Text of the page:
Kenya's Waters

Glowing Fish Photo
Seeming to glow within the clear waters off Kenya's coast, a tripletail wrasse swims amongst one of the country's many reefs.
©T. McClanahan
School of Fish Photo
Running alongside nearly the entire country, a fringing reef helps protect Kenya's coast.
©R. Graham
Scuba Diver Photo
WCS scientist Tim McClanahan diving off the Kenyan coast.
©R. Graham

Kenya, which straddles the equator between the Indian Ocean and Lake Victoria, may be better known for its terrestrial wildlife species, but the East African country also encompasses some of the continent’s most important marine environments. Along its coastline are “super reefs” that scientists now think may be more adaptable to withstand rising ocean temperatures brought on by global climate change if their fisheries resources are properly managed. Kenya’s marine ecosystems range from mangroves and coastal wetlands to lagoons, coral reefs and open ocean; the country has six national reserves designed specifically to protect its marine environments.

Fast Facts

  • The green turtle, hawksbill turtle, and olive ridley are the most commonly encountered sea turtles in Kenya.
  • The Kenyan coastline is protected by a fringing reef that runs nearly its entire length.
  • Coral reefs are composed of tiny creatures that live in colonies in mostly tropical and subtropical waters.
  • During prolonged, unusually high surface temperatures, many coral species discharge the beneficial algae that live within the tissues and “bleach,” leaving the reefs white and sickly. Reefs living in environments with stable but higher temperatures are more susceptible to fatal bleaching.

Challenges

Increased development along the coastline can generate runoff, impact water flows, and cause sedimentation in Kenya’s coastal waters. But the greatest threats to the country’s marine ecosystems are unsustainable levels of fishing and the impacts of global climate change, both of which have wrought havoc on the Indian Ocean’s coral reefs. Economically poor communities that rely heavily upon marine resources tend to use traditional, low-tech fishing methods. When a community becomes wealthier, it often uses more motorized fishing vessels and sophisticated fishing gear, which are more destructive, even if the community relies less on fishing for subsistence. Economic growth can also erode cultural restrictions on overfishing, which has happened in Kenya.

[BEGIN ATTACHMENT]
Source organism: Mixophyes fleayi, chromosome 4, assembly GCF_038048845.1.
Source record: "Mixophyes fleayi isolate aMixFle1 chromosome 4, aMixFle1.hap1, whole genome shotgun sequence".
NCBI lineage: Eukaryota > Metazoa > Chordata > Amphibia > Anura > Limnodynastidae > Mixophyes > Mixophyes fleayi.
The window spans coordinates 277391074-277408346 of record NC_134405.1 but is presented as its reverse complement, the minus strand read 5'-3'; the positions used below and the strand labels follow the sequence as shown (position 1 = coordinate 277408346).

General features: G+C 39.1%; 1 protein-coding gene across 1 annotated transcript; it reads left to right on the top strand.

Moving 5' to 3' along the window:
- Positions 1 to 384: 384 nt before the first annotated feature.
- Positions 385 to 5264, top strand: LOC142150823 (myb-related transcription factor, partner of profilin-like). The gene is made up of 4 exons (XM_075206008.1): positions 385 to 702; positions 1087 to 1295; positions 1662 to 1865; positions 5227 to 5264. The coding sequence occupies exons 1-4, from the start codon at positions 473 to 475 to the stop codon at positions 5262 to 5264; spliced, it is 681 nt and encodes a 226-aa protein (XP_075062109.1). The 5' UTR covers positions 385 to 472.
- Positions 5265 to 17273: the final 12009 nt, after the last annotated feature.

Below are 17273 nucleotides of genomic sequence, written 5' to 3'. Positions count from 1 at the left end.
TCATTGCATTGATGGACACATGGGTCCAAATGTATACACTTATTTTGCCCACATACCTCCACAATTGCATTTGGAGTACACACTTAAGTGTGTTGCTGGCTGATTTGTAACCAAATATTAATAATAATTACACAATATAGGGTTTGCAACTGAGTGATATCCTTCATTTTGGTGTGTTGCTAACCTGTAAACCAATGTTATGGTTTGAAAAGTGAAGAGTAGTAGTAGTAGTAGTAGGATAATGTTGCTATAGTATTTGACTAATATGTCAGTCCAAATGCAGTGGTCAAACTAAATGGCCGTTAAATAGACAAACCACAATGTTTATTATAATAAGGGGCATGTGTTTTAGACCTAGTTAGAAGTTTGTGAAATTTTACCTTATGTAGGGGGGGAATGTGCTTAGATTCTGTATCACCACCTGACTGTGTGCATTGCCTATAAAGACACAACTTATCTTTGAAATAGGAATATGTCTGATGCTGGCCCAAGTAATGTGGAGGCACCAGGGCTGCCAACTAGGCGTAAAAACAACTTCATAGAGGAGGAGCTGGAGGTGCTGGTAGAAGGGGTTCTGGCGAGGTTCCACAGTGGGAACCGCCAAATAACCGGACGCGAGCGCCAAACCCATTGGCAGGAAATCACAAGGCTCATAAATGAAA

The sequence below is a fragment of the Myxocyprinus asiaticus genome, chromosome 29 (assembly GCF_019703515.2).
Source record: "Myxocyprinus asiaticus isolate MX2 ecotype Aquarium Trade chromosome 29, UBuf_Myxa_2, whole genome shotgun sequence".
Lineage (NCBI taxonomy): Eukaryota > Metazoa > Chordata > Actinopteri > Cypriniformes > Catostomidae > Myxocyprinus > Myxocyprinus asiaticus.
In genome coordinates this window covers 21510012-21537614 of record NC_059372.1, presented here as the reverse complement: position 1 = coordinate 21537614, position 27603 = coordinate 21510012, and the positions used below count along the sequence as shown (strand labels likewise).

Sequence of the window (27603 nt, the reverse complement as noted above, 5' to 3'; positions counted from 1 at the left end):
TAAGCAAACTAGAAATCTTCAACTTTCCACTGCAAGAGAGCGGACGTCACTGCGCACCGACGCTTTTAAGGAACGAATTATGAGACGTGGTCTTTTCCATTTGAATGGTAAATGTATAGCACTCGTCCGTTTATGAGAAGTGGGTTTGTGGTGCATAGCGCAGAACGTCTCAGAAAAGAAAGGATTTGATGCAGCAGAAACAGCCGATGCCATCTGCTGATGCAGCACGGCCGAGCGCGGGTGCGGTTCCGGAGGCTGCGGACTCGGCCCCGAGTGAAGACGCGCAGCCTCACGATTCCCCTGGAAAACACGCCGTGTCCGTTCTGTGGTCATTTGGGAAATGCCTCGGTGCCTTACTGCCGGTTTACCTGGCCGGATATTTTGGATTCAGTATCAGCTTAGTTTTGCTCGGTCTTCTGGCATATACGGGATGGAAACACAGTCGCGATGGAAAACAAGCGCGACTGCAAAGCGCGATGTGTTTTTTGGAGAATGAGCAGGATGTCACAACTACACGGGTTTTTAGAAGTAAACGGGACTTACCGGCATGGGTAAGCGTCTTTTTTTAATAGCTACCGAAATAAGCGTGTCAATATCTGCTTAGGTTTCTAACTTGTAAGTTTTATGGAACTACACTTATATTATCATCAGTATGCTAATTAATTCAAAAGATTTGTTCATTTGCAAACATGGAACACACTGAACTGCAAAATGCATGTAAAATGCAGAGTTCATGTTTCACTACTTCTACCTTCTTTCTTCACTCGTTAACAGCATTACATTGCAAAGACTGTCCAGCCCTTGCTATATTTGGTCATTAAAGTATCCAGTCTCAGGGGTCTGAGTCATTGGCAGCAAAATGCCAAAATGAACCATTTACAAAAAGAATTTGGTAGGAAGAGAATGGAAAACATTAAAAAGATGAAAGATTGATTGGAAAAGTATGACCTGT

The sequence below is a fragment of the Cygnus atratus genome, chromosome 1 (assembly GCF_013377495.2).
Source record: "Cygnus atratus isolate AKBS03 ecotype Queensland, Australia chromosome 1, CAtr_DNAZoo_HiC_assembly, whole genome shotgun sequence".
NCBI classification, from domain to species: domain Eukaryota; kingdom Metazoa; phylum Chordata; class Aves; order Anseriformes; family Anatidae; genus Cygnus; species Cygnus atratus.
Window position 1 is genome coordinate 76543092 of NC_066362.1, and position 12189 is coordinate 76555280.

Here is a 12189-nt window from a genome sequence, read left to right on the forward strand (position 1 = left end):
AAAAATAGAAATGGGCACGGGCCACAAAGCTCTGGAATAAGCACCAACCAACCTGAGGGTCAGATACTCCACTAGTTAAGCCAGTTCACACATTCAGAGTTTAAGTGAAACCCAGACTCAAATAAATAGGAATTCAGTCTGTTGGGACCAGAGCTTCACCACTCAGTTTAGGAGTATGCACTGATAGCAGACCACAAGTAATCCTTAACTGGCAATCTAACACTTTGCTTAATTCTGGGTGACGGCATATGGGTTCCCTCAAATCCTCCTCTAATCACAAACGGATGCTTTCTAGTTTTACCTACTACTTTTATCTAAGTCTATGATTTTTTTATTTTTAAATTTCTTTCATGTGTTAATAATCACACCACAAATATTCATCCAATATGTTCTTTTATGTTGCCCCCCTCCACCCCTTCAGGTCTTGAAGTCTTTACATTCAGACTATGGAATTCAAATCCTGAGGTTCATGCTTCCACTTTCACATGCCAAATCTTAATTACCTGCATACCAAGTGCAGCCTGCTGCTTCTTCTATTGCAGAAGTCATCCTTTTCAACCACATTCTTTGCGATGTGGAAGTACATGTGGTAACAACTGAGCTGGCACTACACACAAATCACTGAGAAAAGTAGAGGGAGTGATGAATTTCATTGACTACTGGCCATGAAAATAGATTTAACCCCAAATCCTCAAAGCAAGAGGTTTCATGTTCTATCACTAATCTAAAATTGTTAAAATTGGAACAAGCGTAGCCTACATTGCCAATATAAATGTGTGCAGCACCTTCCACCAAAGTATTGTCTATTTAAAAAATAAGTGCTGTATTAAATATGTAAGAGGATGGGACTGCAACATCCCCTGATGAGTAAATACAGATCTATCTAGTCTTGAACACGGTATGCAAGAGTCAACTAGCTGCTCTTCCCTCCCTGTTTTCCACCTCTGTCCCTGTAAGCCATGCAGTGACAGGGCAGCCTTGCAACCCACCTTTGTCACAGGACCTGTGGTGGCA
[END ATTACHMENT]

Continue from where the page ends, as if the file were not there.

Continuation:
WCS Responds

WCS researchers are determining how human communities living adjacent to reefs in southern Kenya adapt to the impacts of climate change. When reefs die off, their valuable fish stocks disappear and tourism dollars dry up. WCS is working to improve coral reef fishery management to relieve stress on these ecosystems. Ultimately, conservationists hope to help provide wider economic opportunities to local communities dependent on reef fishing.

In addition, WCS researchers are finding ways to help reduce the negative impacts of climate change and potentially increase the resilience of marine ecosystems by managing fishing gear. Different types of equipment used by artisanal fishers target fish with various effects on the coral reef ecosystem. At our study sites in Kenya, WCS has observed that traps and spear guns are used to harvest many fish populations that are key to the recovery of corals that have “bleached” as a result of warming surface waters. For example, herbivorous fish that graze on algae help keep the ecosystem in balance, enabling corals to flourish. When these fish disappear from the waters, the reefs become significantly more prone to the detrimental effects of climate change. Conservationists hope that by selectively banning or restricting certain fishing gear that take too great a toll on crucial reef fish, they can develop a powerful tool to combat the detrimental effects of climate change.

WCS scientists studying the reefs in the Indian Ocean off Africa’s east coast have found that corals with the best chances of survival live in seas with wide-ranging seasonal temperatures. These hardier reefs tend to be located in the “shadow” of islands, protected from the oceanic currents that keep temperatures stable in more fragile reef ecosystems. Our scientists are now mapping the global stress on corals in the Indo-Pacific Ocean.

From the Newsroom

Helping Corals Survive a Changing ClimateApril 22, 2013

Coral reef fisheries expert Dr. Tim McClanahan highlights the resilience of coral reefs and the conservation efforts that will help them adapt to changing conditions.

WCS Wins Grand Prize for Fisheries ProjectJanuary 10, 2012

A WCS marine project to reduce bycatch in Kenya and Curacao through a low-cost, low-tech fish trap design takes the top honor in a contest sponsored by Rare, in partnership with National Geographic.

Fishing Communities Put the Heat on Climate Change TalksDecember 8, 2011

As global leaders convene in Durban, South Africa to tackle climate change, WCS coral reef fisheries expert Dr. Tim McClanahan and his colleague Dr. Joshua Cinner urge action on behalf of the world’s fishing communities dependent upon the increasingly threatened bounty of warming tropical seas.

A Map for Reef ReliefAugust 12, 2011

WCS marine scientists provide a color code for coral conservation by mapping out the stress loads of the world's reefs.

For Dolphins, Chemistry Is in the WaterMarch 25, 2011

‘Invisible’ barriers within the western Indian Ocean are keeping populations of Indo-Pacific humpback dolphins from intermingling. New research advises conservation plans to take environmental conditions such as currents into consideration.

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